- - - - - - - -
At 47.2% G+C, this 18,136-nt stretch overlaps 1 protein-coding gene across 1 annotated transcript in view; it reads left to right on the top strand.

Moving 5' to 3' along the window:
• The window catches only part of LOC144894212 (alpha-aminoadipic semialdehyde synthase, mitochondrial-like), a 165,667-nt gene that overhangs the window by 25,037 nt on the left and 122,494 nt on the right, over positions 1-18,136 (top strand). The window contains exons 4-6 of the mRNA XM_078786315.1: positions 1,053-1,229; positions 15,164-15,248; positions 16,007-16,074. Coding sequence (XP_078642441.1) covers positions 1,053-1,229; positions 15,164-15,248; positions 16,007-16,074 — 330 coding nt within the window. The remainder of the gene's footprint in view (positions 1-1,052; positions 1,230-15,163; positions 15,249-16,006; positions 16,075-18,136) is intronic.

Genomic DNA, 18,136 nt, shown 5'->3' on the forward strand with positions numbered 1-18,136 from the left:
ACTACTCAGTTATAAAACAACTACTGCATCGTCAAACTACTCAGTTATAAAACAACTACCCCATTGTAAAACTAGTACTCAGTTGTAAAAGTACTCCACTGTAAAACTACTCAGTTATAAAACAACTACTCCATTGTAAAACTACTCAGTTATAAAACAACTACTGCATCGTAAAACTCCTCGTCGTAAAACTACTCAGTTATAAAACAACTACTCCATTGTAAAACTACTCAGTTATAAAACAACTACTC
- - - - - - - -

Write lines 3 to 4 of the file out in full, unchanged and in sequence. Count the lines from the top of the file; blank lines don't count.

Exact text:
• The window catches only part of LOC144894212 (alpha-aminoadipic semialdehyde synthase, mitochondrial-like), a 165,667-nt gene that overhangs the window by 25,037 nt on the left and 122,494 nt on the right, over positions 1-18,136 (top strand). The window contains exons 4-6 of the mRNA XM_078786315.1: positions 1,053-1,229; positions 15,164-15,248; positions 16,007-16,074. Coding sequence (XP_078642441.1) covers positions 1,053-1,229; positions 15,164-15,248; positions 16,007-16,074 — 330 coding nt within the window. The remainder of the gene's footprint in view (positions 1-1,052; positions 1,230-15,163; positions 15,249-16,006; positions 16,075-18,136) is intronic.

Genomic DNA, 18,136 nt, shown 5'->3' on the forward strand with positions numbered 1-18,136 from the left: